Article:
PUBAmendments to New Jerseys WARN ActWhich Exp

New Jersey WARN Act Amendments Expanding Coverage and Increasing Severance and Notice Requirements Now in Effect

In Short 

The Situation: On January 10, 2023, New Jersey Governor Phil Murphy signed A-4768, which started a 90-day countdown to the effective date of amendments (S-3170) to New Jersey's WARN Act, the Millville Dallas Airmotive Plant Job Loss Notification Act ("NJ WARN Act"). The amendments became effective on April 10, 2023.  

The Result: The amendments have heightened employer requirements during layoffs, including mandatory severance and longer notice periods, and now cover more employers than did the prior version of the Act.  

Looking Ahead: Employers currently evaluating or planning layoffs or a transfer/termination of operations must take notice of these changes and act accordingly. Employers that were not previously subject to the NJ WARN Act should reevaluate whether it now applies to them and also understand that a layoff impacting only 50 or more employees throughout the entire state now triggers NJ WARN notice requirements. 

The long-awaited changes to the NJ WARN Act include:  

Notice Period Expanded to 90 Days 

Previously, the NJ WARN Act required employers to provide 60 days' advance notice for mass layoffs or transfer/termination of operations (consistent with the notice period under the federal WARN Act). Now, 90 days' advance notice is required. 

Lower Threshold for Layoffs Triggering the NJ WARN Act 

A "mass layoff" that triggers NJ WARN notice requirements is a reduction in force that impacts 50 or more employees across the entire state, regardless of whether they are part-time or full-time, the facility in which they work, or the percentage of the workforce they comprise. Previously, a "mass layoff" occurred when there was an employment loss for 500 or more employees, or 50 or more employees representing one-third or more of the workforce at an establishment, counting only full-time employees.  

Employment Losses Are Aggregated Statewide 

A covered "establishment" now includes all facilities located in the state, instead of a single site of employment. Layoffs at all of an employer's facilities or locations across New Jersey will be aggregated for evaluating whether notice is required.  

More Employers Will Be Subject to the NJ WARN Act 

When counting employees to determine coverage, the amendments remove the previous distinction between part-time and full-time employees. Employers with 100 or more employees—regardless of full-time or part-time status—are subject to the Act. Further, when counting employees to determine if notice is required due to a mass layoff or a termination or transfer of operations, both part-time and full-time employees must be counted.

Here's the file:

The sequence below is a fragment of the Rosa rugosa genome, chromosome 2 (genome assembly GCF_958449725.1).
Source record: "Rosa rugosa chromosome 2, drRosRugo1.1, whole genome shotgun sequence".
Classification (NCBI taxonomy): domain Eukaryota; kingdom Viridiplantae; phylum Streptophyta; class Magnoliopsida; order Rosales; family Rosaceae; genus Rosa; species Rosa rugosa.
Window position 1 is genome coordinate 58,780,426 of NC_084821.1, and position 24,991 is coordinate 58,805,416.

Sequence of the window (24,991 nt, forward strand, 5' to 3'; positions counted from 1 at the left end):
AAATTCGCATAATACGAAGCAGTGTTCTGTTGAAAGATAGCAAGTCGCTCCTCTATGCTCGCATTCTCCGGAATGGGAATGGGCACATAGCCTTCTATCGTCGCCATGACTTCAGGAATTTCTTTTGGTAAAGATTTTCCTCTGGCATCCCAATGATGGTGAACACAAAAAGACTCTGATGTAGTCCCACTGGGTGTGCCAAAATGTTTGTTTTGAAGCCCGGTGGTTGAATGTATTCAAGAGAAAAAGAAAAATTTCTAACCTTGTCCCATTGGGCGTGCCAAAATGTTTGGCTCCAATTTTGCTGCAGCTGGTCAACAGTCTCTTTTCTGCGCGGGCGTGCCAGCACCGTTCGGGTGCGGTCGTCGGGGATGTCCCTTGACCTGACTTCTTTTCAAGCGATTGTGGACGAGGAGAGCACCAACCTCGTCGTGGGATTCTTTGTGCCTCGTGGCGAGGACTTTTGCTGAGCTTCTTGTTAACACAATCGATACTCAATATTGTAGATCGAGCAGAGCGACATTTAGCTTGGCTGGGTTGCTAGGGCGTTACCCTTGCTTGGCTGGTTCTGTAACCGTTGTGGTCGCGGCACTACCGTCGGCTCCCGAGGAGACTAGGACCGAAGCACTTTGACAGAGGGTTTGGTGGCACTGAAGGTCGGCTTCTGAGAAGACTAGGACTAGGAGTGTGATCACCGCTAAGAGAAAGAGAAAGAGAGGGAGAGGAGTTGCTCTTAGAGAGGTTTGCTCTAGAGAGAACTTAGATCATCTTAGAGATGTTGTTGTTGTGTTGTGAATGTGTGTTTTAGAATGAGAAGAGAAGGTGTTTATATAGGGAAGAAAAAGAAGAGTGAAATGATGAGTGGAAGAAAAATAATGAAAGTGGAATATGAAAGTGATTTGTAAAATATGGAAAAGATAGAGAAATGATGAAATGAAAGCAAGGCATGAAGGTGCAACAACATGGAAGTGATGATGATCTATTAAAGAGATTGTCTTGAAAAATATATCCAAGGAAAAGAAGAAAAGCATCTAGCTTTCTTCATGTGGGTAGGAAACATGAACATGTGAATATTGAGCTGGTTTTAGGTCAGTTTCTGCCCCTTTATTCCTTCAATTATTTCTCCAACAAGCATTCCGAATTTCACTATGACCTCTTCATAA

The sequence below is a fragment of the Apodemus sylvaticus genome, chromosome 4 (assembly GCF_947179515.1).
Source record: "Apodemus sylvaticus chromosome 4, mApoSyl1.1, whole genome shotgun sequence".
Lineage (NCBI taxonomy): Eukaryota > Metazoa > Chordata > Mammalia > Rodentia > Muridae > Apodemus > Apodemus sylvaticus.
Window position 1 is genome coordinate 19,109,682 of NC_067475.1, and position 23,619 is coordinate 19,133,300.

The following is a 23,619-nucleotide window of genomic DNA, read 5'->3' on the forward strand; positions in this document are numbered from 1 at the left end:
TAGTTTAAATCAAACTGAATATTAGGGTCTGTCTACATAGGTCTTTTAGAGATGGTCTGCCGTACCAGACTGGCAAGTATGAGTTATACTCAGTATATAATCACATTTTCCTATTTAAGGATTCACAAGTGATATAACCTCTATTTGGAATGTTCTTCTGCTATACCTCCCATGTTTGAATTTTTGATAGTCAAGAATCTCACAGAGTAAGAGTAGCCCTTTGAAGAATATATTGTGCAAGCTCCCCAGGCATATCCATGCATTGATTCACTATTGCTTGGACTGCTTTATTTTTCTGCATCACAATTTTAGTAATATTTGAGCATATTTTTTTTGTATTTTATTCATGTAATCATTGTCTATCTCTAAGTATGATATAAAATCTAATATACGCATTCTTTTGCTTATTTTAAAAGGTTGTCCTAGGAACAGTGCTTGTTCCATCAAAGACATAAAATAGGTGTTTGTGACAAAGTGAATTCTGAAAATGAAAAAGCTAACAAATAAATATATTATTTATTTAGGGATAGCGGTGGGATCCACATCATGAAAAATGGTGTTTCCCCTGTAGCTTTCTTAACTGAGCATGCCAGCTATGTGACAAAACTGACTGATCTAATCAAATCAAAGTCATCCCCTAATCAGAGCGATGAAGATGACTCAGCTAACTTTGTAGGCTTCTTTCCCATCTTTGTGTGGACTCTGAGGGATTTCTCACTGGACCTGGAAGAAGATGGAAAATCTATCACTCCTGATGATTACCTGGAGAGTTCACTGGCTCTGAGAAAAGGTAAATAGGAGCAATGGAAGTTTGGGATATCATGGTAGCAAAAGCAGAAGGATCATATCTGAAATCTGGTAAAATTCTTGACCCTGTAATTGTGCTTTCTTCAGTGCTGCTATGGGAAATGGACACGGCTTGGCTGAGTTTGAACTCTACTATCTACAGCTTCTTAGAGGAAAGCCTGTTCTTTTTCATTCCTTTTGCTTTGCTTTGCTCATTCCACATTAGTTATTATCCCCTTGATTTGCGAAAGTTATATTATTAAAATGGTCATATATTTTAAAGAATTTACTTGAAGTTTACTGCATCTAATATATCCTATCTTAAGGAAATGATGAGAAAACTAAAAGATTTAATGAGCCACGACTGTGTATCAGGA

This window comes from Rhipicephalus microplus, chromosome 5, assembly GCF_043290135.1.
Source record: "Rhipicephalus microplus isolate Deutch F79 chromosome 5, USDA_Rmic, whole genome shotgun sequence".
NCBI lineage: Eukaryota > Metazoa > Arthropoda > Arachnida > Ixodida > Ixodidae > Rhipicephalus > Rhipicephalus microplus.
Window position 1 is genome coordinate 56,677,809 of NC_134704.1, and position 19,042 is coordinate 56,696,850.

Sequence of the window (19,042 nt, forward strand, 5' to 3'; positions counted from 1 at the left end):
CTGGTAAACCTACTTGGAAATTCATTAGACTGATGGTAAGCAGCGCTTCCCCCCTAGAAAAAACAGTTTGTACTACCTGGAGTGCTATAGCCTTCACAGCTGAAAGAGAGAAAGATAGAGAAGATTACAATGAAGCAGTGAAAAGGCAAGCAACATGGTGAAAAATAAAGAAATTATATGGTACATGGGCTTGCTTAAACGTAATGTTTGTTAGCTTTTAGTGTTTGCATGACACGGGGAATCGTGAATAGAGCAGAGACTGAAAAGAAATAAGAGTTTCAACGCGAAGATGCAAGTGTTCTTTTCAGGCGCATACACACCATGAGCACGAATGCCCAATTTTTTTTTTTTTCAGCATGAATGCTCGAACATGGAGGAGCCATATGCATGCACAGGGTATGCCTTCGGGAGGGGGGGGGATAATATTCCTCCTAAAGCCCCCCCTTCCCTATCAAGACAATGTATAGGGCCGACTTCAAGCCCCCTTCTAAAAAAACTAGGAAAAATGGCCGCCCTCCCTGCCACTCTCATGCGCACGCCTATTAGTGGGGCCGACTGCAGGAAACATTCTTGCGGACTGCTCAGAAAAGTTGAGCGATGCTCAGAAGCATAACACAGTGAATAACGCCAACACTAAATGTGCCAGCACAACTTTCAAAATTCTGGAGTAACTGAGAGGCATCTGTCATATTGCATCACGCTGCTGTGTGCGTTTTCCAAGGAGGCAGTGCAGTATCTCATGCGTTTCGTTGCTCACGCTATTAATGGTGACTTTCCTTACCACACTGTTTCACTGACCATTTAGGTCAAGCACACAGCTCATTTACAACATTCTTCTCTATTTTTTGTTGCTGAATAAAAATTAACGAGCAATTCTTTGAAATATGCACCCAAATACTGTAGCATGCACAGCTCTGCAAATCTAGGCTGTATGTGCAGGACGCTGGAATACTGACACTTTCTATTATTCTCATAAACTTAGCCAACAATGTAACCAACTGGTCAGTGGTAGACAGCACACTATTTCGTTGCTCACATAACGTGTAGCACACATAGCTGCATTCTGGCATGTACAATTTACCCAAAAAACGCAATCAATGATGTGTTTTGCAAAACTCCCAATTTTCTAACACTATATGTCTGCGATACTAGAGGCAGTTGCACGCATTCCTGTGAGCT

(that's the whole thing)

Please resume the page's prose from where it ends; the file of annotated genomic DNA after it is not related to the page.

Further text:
The Amendments Mandate Severance Pay for All Affected Employees 

When the law is triggered, all affected employees—regardless of whether they received notice—are entitled to severance at the rate of one week of pay per full year of employment. If an employer fails to provide 90 days' notice, each impacted employee is entitled to an additional four weeks of pay. If an employee is covered by a collective bargaining agreement ("CBA") or employer severance plan, the employee is entitled to the greater of the amount outlined in the amendments or the amount required by the CBA or severance plan. This severance provision cannot be waived without approval from a court or the Commissioner of the New Jersey Department of Labor and Workforce Development.  

Legal Challenges 

A trade association called the ERISA Industry Committee filed suit against the Commissioner of the New Jersey Department of Labor and Workforce Development seeking to enjoin the amendments and declare them preempted by ERISA. On April 6, 2023, the court issued an opinion denying summary judgment to the trade organization because the trade organization lacked standing to challenge the NJ WARN amendments.

Three Key Takeaways 

  1. The NJ WARN Act amendments bring significant changes to the NJ WARN Act, including, for example, mandatory severance, an increased advance notice period, and statewide aggregation of employment losses. 
  2. New Jersey employers should review existing policies and procedures to ensure compliance with the amendments. 
  3. The NJ WARN Act amendments are expected to raise the costs of conducting a mass layoff or a transfer or termination of operations because more of these events will now trigger the NJ WARN Act, requiring employers to provide mandatory severance to impacted employees.
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